Studies on the aquaculture potential of East African coast has been given. Due to the large expanse of mangrove areas in the region, it has been suggested that the culture of penaeid prawns, particularly Penaeus indicus (H. Milne Edwards), P. monodon (Fabricius), P.semisulcatus (De Haan) and Metapenaeus monoceros (Fabricius) be attempted in the mangrove areas and creeks. Such rearing experiments should be run concurrently with experiments involving the breeding of the prawns in the laboratory. Experiments carried out on the rearing of mollusks show that the region does not support any appreciable growth of oysters, particularly the commercial species. The dominant genera in the region are Ostrea and Crassostrea. The former genus has a slow growth rate and little meat yield. Experiments are underway to determine the aquaculture potential of mussels. Fish culture, particularly the culture of rabbitfish Siganus spp. has a promising future in the region. Rearing experiments carried out at the Institute of Marine Sciences, University of Dar es Salaam, Zanzibar, have indicated that the fish can be cultured to maturity size of 23.4 cm total length within about 8-9 months. The growth rate of this fish has also been determined by the author. Other fish which have a promising aquaculture potential in the region are milkfish Chanos spp; and Epinephelus spp. The study of seaweeds of Tanzania has reached an advanced stage. Already researches are underway to open seaweed farms both in Zanzibar and Pemba Islands and along the coast of Tanzania Mainland. One of the most valuable seaweeds which has attracted great attention in the region is Eucheuma spp.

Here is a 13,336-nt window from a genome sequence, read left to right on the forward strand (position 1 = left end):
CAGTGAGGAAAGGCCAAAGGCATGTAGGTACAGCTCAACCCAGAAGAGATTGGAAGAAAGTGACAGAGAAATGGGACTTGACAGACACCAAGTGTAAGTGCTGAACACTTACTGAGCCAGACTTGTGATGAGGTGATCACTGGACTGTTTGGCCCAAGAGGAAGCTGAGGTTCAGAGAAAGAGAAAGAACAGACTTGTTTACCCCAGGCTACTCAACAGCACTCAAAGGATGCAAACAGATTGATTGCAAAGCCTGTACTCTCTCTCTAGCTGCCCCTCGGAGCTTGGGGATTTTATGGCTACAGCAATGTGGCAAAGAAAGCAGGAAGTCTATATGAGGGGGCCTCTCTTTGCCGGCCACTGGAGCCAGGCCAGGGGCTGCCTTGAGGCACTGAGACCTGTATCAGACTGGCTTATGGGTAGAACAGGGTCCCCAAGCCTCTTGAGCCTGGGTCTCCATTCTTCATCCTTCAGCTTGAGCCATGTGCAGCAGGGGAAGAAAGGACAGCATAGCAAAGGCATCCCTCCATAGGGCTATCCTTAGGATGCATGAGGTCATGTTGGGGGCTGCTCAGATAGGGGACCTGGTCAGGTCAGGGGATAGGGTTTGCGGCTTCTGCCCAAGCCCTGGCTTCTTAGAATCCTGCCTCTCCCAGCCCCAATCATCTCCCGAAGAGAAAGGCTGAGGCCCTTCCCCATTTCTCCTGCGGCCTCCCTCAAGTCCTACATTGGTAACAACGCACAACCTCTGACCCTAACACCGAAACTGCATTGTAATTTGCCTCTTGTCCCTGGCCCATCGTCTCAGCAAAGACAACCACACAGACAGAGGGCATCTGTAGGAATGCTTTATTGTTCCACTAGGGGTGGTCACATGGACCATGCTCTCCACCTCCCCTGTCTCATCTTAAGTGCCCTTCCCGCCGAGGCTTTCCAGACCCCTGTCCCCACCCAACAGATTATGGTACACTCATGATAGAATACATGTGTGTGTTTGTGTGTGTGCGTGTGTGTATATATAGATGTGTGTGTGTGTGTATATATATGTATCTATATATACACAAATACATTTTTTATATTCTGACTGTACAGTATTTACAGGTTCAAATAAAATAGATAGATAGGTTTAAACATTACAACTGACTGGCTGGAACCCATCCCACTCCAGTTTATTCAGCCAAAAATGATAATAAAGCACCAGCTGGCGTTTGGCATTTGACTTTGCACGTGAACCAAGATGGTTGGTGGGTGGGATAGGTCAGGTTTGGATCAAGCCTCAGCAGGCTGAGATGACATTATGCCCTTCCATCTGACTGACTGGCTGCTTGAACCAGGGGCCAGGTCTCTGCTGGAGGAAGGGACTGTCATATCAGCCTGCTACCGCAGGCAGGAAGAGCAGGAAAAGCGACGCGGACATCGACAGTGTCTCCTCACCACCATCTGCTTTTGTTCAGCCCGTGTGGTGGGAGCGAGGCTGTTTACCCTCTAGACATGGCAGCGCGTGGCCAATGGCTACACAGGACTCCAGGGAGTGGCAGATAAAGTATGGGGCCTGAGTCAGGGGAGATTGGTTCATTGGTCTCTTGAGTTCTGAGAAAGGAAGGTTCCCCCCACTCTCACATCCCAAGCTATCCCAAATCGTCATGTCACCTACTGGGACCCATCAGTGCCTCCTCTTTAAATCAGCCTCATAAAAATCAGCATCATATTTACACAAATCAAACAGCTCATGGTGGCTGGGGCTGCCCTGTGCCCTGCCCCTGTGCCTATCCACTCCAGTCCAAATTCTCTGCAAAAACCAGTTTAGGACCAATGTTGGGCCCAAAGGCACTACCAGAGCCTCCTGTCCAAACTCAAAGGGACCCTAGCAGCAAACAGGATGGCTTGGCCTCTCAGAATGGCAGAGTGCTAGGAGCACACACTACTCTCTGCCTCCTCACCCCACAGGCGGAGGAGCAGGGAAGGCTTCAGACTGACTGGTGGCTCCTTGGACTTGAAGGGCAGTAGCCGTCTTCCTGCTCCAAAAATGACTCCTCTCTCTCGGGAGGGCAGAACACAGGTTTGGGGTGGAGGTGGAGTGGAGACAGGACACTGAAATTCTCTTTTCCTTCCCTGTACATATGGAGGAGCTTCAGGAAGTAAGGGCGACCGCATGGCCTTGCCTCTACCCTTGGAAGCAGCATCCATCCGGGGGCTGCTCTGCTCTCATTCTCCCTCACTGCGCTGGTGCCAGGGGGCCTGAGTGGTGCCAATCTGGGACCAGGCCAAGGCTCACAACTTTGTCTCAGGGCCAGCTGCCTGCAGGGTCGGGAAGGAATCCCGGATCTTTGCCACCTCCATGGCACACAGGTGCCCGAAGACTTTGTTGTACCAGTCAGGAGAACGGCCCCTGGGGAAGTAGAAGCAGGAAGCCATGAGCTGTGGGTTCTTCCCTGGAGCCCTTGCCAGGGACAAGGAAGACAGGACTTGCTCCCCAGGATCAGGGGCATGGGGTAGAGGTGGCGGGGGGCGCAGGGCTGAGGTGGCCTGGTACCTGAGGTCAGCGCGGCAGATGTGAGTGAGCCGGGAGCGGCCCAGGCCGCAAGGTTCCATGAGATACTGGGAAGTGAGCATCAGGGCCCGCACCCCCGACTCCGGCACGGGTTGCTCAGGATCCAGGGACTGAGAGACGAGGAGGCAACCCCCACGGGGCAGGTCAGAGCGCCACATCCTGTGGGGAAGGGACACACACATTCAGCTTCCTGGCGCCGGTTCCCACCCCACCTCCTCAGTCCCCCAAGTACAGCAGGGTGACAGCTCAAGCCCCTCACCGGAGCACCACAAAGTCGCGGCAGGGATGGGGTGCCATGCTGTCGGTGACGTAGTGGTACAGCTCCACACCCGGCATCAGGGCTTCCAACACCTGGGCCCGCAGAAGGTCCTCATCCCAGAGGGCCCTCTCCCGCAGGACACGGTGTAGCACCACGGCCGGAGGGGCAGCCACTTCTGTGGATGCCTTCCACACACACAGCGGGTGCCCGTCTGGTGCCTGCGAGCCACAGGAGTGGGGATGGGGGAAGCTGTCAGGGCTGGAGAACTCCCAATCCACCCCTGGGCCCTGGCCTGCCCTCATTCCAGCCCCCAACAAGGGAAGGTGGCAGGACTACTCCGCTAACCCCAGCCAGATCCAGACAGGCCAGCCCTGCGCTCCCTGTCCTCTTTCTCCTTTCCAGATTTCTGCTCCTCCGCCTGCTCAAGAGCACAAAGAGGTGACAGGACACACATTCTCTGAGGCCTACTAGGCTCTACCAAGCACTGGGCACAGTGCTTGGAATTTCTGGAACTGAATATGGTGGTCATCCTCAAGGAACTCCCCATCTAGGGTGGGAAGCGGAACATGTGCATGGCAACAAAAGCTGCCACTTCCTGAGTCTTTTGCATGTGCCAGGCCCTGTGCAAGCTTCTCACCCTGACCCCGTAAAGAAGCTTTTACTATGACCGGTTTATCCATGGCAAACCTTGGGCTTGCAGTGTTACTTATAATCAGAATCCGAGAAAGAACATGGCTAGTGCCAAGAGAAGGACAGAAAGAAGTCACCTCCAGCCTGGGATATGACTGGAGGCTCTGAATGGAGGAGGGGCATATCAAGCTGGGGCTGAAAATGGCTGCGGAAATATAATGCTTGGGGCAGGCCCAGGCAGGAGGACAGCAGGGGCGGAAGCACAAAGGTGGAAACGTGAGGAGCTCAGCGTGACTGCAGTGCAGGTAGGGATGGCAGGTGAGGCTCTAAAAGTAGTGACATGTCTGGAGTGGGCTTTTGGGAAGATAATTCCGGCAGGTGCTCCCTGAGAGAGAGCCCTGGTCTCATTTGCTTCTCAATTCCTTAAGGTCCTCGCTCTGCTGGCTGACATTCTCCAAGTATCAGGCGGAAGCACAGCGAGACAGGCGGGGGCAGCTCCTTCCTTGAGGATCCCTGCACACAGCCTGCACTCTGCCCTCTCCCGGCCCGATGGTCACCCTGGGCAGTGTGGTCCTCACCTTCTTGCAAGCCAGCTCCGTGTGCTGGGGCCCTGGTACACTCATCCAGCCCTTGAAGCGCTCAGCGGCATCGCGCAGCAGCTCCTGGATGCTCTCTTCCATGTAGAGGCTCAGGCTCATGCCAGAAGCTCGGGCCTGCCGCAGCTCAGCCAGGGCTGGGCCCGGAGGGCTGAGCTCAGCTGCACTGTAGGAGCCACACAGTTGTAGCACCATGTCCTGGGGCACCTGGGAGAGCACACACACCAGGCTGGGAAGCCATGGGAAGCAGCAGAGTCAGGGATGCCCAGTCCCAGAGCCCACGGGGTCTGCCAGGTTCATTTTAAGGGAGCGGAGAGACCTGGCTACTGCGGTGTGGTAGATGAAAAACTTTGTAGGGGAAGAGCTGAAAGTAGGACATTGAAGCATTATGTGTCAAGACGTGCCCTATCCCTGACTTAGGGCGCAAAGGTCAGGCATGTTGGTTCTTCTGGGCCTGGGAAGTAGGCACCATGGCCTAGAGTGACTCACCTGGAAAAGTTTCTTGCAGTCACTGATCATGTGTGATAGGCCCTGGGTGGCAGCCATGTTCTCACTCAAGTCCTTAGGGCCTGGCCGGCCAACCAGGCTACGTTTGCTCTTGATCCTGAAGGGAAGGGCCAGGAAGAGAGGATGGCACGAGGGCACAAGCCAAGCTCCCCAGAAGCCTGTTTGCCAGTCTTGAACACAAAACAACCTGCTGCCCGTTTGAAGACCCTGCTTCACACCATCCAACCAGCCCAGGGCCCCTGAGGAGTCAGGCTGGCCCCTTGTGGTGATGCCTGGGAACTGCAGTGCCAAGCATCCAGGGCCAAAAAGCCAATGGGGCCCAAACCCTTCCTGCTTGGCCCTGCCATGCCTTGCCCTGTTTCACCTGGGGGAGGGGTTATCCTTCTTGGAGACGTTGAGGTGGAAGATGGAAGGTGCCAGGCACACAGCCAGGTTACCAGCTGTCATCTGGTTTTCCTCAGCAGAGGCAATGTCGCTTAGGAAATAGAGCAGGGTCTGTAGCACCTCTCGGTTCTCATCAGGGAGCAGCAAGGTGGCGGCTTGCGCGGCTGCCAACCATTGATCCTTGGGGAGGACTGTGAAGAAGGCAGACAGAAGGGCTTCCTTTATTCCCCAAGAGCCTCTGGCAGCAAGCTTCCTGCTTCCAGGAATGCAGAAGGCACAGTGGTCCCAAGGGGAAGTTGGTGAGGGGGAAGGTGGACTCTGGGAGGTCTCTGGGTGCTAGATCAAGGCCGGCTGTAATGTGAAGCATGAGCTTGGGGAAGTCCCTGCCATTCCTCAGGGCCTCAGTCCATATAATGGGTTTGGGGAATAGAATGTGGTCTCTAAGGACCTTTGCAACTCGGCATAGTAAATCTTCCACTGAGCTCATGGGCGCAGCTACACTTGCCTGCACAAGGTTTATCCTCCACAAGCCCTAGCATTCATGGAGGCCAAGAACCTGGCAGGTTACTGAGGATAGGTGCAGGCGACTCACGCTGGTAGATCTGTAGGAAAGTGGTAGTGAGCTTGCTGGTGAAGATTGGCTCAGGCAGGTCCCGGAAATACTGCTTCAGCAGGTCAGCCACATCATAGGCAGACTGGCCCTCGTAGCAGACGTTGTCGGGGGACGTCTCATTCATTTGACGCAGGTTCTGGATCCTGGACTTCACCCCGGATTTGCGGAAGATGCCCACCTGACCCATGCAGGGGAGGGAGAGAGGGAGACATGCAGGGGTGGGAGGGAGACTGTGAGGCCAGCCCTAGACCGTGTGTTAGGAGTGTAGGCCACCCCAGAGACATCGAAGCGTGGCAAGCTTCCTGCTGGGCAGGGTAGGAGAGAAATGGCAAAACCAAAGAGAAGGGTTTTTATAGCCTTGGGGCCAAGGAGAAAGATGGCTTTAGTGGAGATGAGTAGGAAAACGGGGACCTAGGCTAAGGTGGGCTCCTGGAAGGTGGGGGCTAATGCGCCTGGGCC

• The Co-existence between Oreochromis niloticus and Lates niloticus in Lake Victoria (Kenya Sector).